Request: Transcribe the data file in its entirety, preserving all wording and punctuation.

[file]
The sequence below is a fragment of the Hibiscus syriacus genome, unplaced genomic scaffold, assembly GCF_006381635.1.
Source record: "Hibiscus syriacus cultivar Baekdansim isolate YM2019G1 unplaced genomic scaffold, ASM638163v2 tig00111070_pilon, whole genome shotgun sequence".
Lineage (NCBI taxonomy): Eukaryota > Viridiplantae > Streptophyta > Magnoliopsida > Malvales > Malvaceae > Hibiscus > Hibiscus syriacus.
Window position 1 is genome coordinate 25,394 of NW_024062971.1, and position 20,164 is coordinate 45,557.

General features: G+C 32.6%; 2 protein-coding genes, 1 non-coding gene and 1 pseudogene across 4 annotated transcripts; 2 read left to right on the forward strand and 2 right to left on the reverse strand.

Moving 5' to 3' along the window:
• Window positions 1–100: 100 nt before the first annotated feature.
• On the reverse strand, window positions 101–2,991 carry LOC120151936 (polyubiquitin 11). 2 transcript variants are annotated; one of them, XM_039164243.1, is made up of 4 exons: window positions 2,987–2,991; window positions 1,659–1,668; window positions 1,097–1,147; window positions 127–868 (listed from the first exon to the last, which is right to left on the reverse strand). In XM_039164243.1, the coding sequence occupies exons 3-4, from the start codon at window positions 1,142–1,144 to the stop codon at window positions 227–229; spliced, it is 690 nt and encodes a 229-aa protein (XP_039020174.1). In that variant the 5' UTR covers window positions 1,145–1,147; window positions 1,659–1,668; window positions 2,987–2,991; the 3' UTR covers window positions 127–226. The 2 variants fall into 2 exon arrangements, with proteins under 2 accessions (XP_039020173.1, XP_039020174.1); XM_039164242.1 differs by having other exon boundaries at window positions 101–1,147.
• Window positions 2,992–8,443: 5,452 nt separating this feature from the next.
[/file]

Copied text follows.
The sequence below is a fragment of the Hibiscus syriacus genome, unplaced genomic scaffold, assembly GCF_006381635.1.
Source record: "Hibiscus syriacus cultivar Baekdansim isolate YM2019G1 unplaced genomic scaffold, ASM638163v2 tig00111070_pilon, whole genome shotgun sequence".
Lineage (NCBI taxonomy): Eukaryota > Viridiplantae > Streptophyta > Magnoliopsida > Malvales > Malvaceae > Hibiscus > Hibiscus syriacus.
Window position 1 is genome coordinate 25,394 of NW_024062971.1, and position 20,164 is coordinate 45,557.

General features: G+C 32.6%; 2 protein-coding genes, 1 non-coding gene and 1 pseudogene across 4 annotated transcripts; 2 read left to right on the forward strand and 2 right to left on the reverse strand.

Moving 5' to 3' along the window:
• Window positions 1–100: 100 nt before the first annotated feature.
• On the reverse strand, window positions 101–2,991 carry LOC120151936 (polyubiquitin 11). 2 transcript variants are annotated; one of them, XM_039164243.1, is made up of 4 exons: window positions 2,987–2,991; window positions 1,659–1,668; window positions 1,097–1,147; window positions 127–868 (listed from the first exon to the last, which is right to left on the reverse strand). In XM_039164243.1, the coding sequence occupies exons 3-4, from the start codon at window positions 1,142–1,144 to the stop codon at window positions 227–229; spliced, it is 690 nt and encodes a 229-aa protein (XP_039020174.1). In that variant the 5' UTR covers window positions 1,145–1,147; window positions 1,659–1,668; window positions 2,987–2,991; the 3' UTR covers window positions 127–226. The 2 variants fall into 2 exon arrangements, with proteins under 2 accessions (XP_039020173.1, XP_039020174.1); XM_039164242.1 differs by having other exon boundaries at window positions 101–1,147.
• Window positions 2,992–8,443: 5,452 nt separating this feature from the next.